Preparing for a Pandemic: How a JWU Education Made the Difference

Today’s doctor’s offices look much different than those of only a few months ago. Patients are driving up to tents in their cars to get tested for COVID-19, masks on, while medical professionals approach in gear reminiscent of HAZMAT suits. However, despite the setting, those hard-working men and women remain smiling and ready to help.

Medici and a coworker in a COVID-19 testing tent

Peter Medici ’20 is one of those smiling faces behind a face shield. Despite shifts that can stretch past 11 hours, dreary early spring weather conditions, and risk of exposure to the virus, he knows this is the profession for him.

Medici found Johnson & Wales while looking for Physican Assistant schools close to his hometown in Exeter, RI. In addition to the impressive Biology and Public Health programs, he was also recruited to play on the men’s volleyball team. “I was really looking for a school that had both athletic and academic importance to me,” Medici recalls. “The biology program really stood out in terms of my goals for the future, and when I went for the open house, I really just felt like it was a good program that I could see myself in.”

It was never a question for Medici that he’d end up in the medical profession. “I've always found myself being drawn to helping people,” he says. “I really think that a career in the healthcare field is what I want to do in terms of helping people, and seeing them get from a place where they need help to a place of security and confidence.”

Going into his junior year, Medici realized that he was on track to graduate early. Instead of kicking back and taking advantage of free time, he decided to challenge himself and add another major in Health Science. “I had to take a class with Dr. Rosenthal called Determinants of Health, which is one of the first classes you take at the health science student,” Medici says. “We were talking after class one day and she suggested that I apply for an internship opportunity with the SEOW.” The State Epidemiology and Outcomes Workgroup leads data-driven planning and decision-making for the purposes of state and community-level planning for prevention of substance use and abuse.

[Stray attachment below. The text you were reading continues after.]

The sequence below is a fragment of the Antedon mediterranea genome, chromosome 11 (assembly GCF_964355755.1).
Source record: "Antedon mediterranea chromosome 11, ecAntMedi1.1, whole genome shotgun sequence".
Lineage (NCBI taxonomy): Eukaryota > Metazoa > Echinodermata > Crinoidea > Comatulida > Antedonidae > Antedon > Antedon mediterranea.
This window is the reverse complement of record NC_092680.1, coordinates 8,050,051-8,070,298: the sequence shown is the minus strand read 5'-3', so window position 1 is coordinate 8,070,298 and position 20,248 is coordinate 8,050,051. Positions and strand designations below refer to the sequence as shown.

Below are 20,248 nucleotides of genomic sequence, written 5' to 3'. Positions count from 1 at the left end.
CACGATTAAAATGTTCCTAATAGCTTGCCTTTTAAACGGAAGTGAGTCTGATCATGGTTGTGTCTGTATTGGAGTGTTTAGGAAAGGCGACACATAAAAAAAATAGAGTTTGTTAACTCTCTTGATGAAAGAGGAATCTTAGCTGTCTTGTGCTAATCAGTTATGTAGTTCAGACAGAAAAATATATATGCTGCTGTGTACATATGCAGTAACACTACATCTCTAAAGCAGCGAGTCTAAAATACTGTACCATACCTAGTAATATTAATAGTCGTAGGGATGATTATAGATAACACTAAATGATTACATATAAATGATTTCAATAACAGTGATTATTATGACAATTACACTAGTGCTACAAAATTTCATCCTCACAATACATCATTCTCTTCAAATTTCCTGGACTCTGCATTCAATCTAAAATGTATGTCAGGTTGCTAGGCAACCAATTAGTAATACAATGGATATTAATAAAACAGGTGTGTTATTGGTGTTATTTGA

Medici took her up on her offer and began work, which spanned across the entire year. “Essentially, it compares the data from all of New England to the state of Rhode Island in terms of marijuana, alcohol and tobacco use in teens and adolescents,” Medici says. “And then we use that data to inform efforts to lower the areas where we're having problems.”

Medici's volleyball portrait

Soon after, Medici began working at South County Hospital urgent care. Before the pandemic, Medici served as a medical technician and scribe. He would assist the physicians and the providers in procedures and perform EKGs and other tests as needed. Now, however, his duties have expanded to assisting doctors outside in the tent, testing for COVID-19. At first, it was a little nerve wracking, but Medici has learned on the fly and is very comfortable with it now.

“We have adapted our ways of seeing patients that have respiratory symptoms,” Medici says. “We do telemedicine for the respiratory patients, so we will have them do everything over the phone, and then if they do need the COVID swab they drive around back and we do that in their car.”

Medici credits his time at JWU for preparing him to deal with this unprecedented situation. “I think there are so many classes that we take, like the lab-based sciences, that coincide with clinical aspects of healthcare,” he says. “In the microbiology lab class that we take, we test for different resistances of antibiotics and it's really kind of a full circle experience.”

Between his experience at JWU and his clinical work in the field, Medici feels confident that he is ready to apply to PA schools in the next year. “Having that prior knowledge from JWU has prepared me and made me more confident in this job opportunity and where I want to go in the future,” he says.

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He credits his ability to pivot and remain organized with his experience as a student athlete. “I think being a student athlete has taught me a lot about prioritizing,” he says. “It really taught me how to be part of a team and be a leader.”

Treating patients during a pandemic is certainly taxing and can be physically and mentally exhausting. However, Medici has never been more confident in his career choice. “It's only made me more excited to get into the field because you learn so much, and everyone has to adapt on the fly,” he says. “Both the Biology and Health Science classes made me confident in the clinical setting. I think working through this is definitely something that I will I have to share with my future generations.”